It seems we’ve been snookered.
Richard Florida of “The Rise of the Creative Class” fame, is now back-pedaling hard on his theory that places could be saved by being more tolerant (coupled with technology and talent). Just focus on the gay geeks and all your troubles will go away was his tune, and DaytonCreate was born, money invested and the process begun.
It’s time to ask for a refund.
Now Richard says places like Austin and Boulder will make it- and places like Dayton won’t. Here are some excerpts from an excellent article from “The American Prospect”
All along, his detractors have been chipping away. Geographer Jamie Peck penned the most exhaustive broadside, Struggling with the Creative Class, in 2005. Conservatives have questioned Florida’s elevation of gay-friendliness as an economic driver and noted that, by some measures, yuppie idylls like San Francisco and Boston have lagged behind unhip, low-tax bastions like Houston and Charlotte, North Carolina. Liberal critics have noted that his creative hubs suffer high inequality, and argued that other cities should develop their own human capital — including that of the low-income minorities who have little place in Florida’s universe — instead of chasing a finite number of laptop professionals.
In a standard version of this critique, Amy Liu of the Brookings Institution — with which Florida was once affiliated — praises him for debunking “smoke-stack chasing” as economic development but says he has replaced that with another flawed “attraction” strategy. “The problem is that he omits a whole group of cities and parts of the country that would never be magnets for talent,” she says. “Most of the places that really need economic development are cities that must grow skills and talent from within.”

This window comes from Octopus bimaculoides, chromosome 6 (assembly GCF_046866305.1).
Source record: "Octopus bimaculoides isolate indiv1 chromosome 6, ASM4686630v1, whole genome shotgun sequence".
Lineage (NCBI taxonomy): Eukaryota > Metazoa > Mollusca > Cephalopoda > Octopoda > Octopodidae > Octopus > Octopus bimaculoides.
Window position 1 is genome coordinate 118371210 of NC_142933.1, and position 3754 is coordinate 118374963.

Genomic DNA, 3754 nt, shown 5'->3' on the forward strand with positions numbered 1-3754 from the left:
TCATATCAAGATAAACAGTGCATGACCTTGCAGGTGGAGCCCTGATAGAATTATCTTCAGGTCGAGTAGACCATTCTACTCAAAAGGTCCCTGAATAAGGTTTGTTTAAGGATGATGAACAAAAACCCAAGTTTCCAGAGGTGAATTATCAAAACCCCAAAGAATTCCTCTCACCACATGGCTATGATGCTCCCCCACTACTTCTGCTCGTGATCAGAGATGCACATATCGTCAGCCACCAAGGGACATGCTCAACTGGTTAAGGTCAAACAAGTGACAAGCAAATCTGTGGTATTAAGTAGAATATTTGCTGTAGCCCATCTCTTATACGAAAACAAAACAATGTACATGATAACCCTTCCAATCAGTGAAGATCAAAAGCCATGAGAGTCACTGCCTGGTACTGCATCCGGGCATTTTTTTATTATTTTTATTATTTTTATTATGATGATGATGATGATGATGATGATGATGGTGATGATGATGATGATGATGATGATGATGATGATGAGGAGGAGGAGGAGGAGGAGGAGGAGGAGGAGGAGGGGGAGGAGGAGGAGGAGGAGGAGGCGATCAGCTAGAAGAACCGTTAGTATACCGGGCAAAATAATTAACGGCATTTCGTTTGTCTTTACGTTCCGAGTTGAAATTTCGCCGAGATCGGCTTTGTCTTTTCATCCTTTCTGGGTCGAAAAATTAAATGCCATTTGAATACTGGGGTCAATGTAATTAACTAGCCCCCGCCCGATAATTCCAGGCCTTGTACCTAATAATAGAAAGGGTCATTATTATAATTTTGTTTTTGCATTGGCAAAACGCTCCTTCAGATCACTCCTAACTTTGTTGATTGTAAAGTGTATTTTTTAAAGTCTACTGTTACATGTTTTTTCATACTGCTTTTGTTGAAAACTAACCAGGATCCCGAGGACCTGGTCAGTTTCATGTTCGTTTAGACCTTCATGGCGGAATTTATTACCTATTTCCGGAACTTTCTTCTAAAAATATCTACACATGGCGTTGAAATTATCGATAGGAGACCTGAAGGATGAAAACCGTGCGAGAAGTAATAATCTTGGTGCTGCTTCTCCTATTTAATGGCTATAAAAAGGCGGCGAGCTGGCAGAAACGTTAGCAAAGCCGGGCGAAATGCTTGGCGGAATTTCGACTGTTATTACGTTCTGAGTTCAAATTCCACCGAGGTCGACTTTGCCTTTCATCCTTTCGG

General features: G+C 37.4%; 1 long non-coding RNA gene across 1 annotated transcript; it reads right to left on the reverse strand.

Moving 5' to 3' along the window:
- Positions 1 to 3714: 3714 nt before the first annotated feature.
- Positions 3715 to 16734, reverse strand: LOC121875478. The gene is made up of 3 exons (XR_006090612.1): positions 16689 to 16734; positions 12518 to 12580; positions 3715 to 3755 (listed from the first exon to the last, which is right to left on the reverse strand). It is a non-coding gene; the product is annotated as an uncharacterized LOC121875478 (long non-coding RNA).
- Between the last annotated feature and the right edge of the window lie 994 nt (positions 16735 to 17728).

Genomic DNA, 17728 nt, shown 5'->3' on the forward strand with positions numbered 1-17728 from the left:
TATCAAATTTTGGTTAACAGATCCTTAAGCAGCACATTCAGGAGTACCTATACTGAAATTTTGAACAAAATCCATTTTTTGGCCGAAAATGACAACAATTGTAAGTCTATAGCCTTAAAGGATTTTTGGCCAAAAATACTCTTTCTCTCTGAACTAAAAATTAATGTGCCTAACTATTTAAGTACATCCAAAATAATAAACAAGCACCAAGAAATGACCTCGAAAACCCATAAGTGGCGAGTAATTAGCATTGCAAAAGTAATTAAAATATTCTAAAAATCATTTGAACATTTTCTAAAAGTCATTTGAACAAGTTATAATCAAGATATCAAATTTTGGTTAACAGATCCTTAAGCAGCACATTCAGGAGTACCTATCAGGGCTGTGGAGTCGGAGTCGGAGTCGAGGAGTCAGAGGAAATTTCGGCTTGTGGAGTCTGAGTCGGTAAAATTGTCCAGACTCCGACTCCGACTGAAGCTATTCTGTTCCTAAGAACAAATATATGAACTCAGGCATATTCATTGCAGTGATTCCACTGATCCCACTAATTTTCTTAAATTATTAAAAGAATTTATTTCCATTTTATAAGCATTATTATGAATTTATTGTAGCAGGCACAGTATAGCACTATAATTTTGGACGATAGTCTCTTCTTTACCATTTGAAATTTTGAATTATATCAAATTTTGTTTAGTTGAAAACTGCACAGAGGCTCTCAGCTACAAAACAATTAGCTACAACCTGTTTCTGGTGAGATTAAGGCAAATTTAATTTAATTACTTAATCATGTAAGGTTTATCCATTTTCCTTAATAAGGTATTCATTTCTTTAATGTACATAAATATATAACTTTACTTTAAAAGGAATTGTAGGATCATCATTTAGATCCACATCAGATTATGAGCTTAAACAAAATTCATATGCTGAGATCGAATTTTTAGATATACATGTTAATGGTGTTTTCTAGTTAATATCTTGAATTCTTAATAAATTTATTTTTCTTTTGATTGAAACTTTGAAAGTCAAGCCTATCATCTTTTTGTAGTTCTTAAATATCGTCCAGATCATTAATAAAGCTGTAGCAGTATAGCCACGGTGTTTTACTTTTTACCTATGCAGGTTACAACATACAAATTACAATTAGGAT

…it’s another thing for Florida now to be declaring, from his high-profile perch, that many of these same cities are not part of the country’s strategy for future growth simply because their prospects as creative magnets are too daunting….
“It’s funny that the roots [of his argument] were in Pittsburgh — which is now lauded as the only [city] that believed in itself enough to reinvent itself.”
The idea of an economy based purely on knowledge workers is only relevant if you have a population of people capable of being knowledge workers. This is the part that Florida ignored. What do you do with the elevator attendants in the information age?
And here is the key: The idea of luring business by marketing or with incentives is absolute bunk. Advertising that Dayton is a great place to live and work- doesn’t work unless people believe it. The idea of buying business with incentives is also pointless- since other places have bigger checkbooks- just ask NCR. Until Dayton starts to believe in itself- there will be no reinvention- and the way that happens is from within. We need to attack our own problems of too many fiefdoms, and refocus on delivering first-class living experiences. If you need an example- I point to Kettering with good schools and great athletic and arts programs for its residents. I point to the works of Five Rivers Metroparks and their bike paths, parks and programs.
If you want this city of your dreams- it’s time to start making the best use of what we have here. Richard Florida was never the answer.
Here’s our Dayton Grassroots Daily Show with the “told you so” edition